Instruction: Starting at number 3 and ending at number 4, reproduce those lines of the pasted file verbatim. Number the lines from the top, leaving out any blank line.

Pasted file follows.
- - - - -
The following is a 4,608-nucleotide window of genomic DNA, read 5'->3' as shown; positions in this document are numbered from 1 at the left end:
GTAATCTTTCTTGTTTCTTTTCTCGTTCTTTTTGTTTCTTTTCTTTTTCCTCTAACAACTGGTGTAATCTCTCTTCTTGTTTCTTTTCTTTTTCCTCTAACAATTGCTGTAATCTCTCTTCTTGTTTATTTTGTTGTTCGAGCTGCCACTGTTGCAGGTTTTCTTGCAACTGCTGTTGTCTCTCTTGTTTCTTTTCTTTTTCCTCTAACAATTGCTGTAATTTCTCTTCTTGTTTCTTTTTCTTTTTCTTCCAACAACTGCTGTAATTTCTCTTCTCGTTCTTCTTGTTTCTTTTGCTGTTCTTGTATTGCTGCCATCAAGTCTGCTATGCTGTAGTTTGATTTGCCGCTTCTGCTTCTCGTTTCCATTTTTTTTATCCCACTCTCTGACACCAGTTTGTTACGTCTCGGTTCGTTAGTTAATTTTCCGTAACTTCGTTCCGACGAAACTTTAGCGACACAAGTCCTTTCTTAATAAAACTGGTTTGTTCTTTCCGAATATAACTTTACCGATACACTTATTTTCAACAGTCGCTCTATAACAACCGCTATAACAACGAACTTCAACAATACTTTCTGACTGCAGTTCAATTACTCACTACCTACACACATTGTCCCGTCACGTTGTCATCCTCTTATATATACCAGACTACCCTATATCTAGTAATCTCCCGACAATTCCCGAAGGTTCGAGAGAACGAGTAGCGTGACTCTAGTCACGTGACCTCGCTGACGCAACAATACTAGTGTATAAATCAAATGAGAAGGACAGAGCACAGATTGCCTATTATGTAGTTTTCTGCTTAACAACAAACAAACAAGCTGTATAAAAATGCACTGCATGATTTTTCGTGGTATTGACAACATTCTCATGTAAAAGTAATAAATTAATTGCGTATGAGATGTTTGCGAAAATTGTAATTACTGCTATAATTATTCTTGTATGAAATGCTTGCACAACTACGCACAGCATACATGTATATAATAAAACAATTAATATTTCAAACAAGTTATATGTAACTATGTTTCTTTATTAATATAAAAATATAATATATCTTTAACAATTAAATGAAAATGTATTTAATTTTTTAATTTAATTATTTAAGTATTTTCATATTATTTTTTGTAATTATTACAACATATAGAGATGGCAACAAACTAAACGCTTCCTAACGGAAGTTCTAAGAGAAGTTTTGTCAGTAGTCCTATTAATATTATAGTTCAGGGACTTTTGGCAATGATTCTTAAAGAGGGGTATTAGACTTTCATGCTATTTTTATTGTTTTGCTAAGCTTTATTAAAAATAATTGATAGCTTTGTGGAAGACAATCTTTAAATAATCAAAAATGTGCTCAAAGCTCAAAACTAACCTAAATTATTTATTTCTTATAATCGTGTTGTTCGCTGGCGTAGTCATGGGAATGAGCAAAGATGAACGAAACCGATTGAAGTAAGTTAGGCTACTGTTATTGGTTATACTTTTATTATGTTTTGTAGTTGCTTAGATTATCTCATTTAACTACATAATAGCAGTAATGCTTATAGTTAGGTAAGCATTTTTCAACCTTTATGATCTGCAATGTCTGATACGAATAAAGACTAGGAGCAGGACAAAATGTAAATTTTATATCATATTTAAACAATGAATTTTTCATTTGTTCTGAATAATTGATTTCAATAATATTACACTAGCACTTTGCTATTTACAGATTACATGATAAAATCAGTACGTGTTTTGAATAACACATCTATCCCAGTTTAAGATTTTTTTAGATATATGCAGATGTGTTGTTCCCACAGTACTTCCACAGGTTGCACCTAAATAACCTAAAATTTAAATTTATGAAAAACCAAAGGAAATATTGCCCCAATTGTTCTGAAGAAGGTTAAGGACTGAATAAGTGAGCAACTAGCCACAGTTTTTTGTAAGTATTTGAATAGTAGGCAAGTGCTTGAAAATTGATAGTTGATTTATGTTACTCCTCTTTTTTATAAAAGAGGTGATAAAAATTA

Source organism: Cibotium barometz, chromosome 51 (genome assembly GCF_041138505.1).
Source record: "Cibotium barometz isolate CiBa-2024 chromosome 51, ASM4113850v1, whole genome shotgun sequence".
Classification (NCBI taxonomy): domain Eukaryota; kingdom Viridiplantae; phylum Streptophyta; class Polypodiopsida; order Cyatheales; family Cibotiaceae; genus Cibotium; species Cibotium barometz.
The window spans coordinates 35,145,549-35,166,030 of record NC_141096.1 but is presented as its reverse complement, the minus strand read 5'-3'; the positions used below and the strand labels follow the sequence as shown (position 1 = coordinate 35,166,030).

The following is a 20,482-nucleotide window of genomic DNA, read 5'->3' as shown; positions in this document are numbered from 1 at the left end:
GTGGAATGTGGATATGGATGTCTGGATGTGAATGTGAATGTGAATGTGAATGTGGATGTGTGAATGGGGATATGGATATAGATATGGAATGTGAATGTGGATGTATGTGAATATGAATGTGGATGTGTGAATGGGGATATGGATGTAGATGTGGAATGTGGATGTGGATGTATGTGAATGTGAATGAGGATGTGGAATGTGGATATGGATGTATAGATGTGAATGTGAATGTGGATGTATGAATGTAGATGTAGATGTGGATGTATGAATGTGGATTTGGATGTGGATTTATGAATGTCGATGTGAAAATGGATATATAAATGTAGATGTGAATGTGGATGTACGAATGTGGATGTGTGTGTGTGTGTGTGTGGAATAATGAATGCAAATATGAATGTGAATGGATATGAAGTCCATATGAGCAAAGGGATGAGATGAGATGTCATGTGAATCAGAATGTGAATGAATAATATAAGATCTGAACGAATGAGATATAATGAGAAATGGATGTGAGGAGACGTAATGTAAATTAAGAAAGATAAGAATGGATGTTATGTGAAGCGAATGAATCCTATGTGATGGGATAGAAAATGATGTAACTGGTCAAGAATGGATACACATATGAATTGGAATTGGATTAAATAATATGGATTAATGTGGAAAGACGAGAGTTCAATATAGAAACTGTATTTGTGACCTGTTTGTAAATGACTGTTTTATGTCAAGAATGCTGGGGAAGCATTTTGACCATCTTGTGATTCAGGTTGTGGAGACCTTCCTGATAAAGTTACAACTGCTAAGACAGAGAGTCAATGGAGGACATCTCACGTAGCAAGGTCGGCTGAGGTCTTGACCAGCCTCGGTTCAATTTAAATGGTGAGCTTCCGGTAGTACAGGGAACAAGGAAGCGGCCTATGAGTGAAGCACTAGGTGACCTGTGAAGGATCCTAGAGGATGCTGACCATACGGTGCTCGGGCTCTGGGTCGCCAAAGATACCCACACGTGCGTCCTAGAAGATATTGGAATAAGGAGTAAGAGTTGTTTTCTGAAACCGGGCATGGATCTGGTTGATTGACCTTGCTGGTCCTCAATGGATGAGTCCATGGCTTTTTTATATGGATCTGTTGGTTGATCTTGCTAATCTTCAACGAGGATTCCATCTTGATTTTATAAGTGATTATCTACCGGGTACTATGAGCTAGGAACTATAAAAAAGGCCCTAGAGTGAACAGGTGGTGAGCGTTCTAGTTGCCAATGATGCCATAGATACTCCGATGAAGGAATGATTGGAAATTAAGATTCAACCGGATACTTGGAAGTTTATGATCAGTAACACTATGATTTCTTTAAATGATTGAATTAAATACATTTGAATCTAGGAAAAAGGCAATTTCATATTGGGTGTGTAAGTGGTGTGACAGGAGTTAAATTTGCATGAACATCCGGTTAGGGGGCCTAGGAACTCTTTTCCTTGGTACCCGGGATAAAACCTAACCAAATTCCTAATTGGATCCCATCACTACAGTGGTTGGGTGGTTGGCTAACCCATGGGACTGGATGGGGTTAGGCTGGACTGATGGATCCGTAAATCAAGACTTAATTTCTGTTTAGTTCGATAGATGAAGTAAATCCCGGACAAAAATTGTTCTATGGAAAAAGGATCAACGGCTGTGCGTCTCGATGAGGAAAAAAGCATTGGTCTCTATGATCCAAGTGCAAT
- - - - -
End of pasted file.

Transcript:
Source organism: Cibotium barometz, chromosome 51 (genome assembly GCF_041138505.1).
Source record: "Cibotium barometz isolate CiBa-2024 chromosome 51, ASM4113850v1, whole genome shotgun sequence".